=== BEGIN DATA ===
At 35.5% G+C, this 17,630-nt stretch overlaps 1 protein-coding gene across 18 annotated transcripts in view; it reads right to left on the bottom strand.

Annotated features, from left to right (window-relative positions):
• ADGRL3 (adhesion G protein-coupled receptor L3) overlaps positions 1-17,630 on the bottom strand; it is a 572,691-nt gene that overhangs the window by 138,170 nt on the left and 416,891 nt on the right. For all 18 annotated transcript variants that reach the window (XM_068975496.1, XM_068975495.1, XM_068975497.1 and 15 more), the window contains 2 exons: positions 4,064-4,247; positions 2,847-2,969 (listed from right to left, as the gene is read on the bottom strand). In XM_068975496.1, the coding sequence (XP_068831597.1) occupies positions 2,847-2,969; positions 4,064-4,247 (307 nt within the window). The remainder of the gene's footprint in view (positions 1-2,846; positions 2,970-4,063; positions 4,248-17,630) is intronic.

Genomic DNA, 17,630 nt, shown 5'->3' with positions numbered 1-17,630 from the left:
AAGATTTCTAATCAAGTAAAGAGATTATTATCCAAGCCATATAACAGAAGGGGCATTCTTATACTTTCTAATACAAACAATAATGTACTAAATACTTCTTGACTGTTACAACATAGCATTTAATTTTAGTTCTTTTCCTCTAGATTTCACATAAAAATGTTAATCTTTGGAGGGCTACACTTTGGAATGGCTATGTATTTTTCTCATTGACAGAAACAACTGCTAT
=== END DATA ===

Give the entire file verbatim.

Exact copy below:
At 35.5% G+C, this 17,630-nt stretch overlaps 1 protein-coding gene across 18 annotated transcripts in view; it reads right to left on the bottom strand.

Annotated features, from left to right (window-relative positions):
• ADGRL3 (adhesion G protein-coupled receptor L3) overlaps positions 1-17,630 on the bottom strand; it is a 572,691-nt gene that overhangs the window by 138,170 nt on the left and 416,891 nt on the right. For all 18 annotated transcript variants that reach the window (XM_068975496.1, XM_068975495.1, XM_068975497.1 and 15 more), the window contains 2 exons: positions 4,064-4,247; positions 2,847-2,969 (listed from right to left, as the gene is read on the bottom strand). In XM_068975496.1, the coding sequence (XP_068831597.1) occupies positions 2,847-2,969; positions 4,064-4,247 (307 nt within the window). The remainder of the gene's footprint in view (positions 1-2,846; positions 2,970-4,063; positions 4,248-17,630) is intronic.

Genomic DNA, 17,630 nt, shown 5'->3' with positions numbered 1-17,630 from the left:
AAGATTTCTAATCAAGTAAAGAGATTATTATCCAAGCCATATAACAGAAGGGGCATTCTTATACTTTCTAATACAAACAATAATGTACTAAATACTTCTTGACTGTTACAACATAGCATTTAATTTTAGTTCTTTTCCTCTAGATTTCACATAAAAATGTTAATCTTTGGAGGGCTACACTTTGGAATGGCTATGTATTTTTCTCATTGACAGAAACAACTGCTAT